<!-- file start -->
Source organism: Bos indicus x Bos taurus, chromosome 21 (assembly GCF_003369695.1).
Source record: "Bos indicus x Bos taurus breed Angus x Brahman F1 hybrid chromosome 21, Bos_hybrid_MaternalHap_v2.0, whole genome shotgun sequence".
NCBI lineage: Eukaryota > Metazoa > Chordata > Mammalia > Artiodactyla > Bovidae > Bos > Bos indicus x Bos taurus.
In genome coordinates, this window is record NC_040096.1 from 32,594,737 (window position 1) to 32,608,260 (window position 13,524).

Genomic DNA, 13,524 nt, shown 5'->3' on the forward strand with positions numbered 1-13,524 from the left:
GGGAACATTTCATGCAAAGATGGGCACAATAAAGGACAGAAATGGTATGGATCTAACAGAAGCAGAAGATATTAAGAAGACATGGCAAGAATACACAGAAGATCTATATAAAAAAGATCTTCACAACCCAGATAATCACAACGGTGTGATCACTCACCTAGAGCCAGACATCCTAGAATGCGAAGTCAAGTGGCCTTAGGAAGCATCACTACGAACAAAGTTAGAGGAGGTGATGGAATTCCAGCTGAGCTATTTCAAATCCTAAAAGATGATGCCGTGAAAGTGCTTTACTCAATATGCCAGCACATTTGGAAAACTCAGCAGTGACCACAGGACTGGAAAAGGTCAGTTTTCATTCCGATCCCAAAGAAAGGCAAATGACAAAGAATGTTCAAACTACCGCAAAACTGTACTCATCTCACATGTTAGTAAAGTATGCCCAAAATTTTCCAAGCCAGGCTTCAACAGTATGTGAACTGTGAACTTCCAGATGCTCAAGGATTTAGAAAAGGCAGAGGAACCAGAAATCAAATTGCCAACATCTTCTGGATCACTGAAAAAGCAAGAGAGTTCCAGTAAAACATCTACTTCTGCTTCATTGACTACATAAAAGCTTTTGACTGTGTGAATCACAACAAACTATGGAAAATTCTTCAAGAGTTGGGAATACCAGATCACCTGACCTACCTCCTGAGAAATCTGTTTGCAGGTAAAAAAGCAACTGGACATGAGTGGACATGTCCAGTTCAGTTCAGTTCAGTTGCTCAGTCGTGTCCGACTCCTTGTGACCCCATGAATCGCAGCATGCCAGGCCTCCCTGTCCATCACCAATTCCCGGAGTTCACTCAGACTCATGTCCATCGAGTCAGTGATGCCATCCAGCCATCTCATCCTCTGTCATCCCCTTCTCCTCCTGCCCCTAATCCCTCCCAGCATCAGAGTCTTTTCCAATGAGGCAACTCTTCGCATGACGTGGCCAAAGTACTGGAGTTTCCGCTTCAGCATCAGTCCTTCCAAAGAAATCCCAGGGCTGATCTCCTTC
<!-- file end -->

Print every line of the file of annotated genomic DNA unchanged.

Source organism: Bos indicus x Bos taurus, chromosome 21 (assembly GCF_003369695.1).
Source record: "Bos indicus x Bos taurus breed Angus x Brahman F1 hybrid chromosome 21, Bos_hybrid_MaternalHap_v2.0, whole genome shotgun sequence".
NCBI lineage: Eukaryota > Metazoa > Chordata > Mammalia > Artiodactyla > Bovidae > Bos > Bos indicus x Bos taurus.
In genome coordinates, this window is record NC_040096.1 from 32,594,737 (window position 1) to 32,608,260 (window position 13,524).

Genomic DNA, 13,524 nt, shown 5'->3' on the forward strand with positions numbered 1-13,524 from the left:
GGGAACATTTCATGCAAAGATGGGCACAATAAAGGACAGAAATGGTATGGATCTAACAGAAGCAGAAGATATTAAGAAGACATGGCAAGAATACACAGAAGATCTATATAAAAAAGATCTTCACAACCCAGATAATCACAACGGTGTGATCACTCACCTAGAGCCAGACATCCTAGAATGCGAAGTCAAGTGGCCTTAGGAAGCATCACTACGAACAAAGTTAGAGGAGGTGATGGAATTCCAGCTGAGCTATTTCAAATCCTAAAAGATGATGCCGTGAAAGTGCTTTACTCAATATGCCAGCACATTTGGAAAACTCAGCAGTGACCACAGGACTGGAAAAGGTCAGTTTTCATTCCGATCCCAAAGAAAGGCAAATGACAAAGAATGTTCAAACTACCGCAAAACTGTACTCATCTCACATGTTAGTAAAGTATGCCCAAAATTTTCCAAGCCAGGCTTCAACAGTATGTGAACTGTGAACTTCCAGATGCTCAAGGATTTAGAAAAGGCAGAGGAACCAGAAATCAAATTGCCAACATCTTCTGGATCACTGAAAAAGCAAGAGAGTTCCAGTAAAACATCTACTTCTGCTTCATTGACTACATAAAAGCTTTTGACTGTGTGAATCACAACAAACTATGGAAAATTCTTCAAGAGTTGGGAATACCAGATCACCTGACCTACCTCCTGAGAAATCTGTTTGCAGGTAAAAAAGCAACTGGACATGAGTGGACATGTCCAGTTCAGTTCAGTTCAGTTGCTCAGTCGTGTCCGACTCCTTGTGACCCCATGAATCGCAGCATGCCAGGCCTCCCTGTCCATCACCAATTCCCGGAGTTCACTCAGACTCATGTCCATCGAGTCAGTGATGCCATCCAGCCATCTCATCCTCTGTCATCCCCTTCTCCTCCTGCCCCTAATCCCTCCCAGCATCAGAGTCTTTTCCAATGAGGCAACTCTTCGCATGACGTGGCCAAAGTACTGGAGTTTCCGCTTCAGCATCAGTCCTTCCAAAGAAATCCCAGGGCTGATCTCCTTC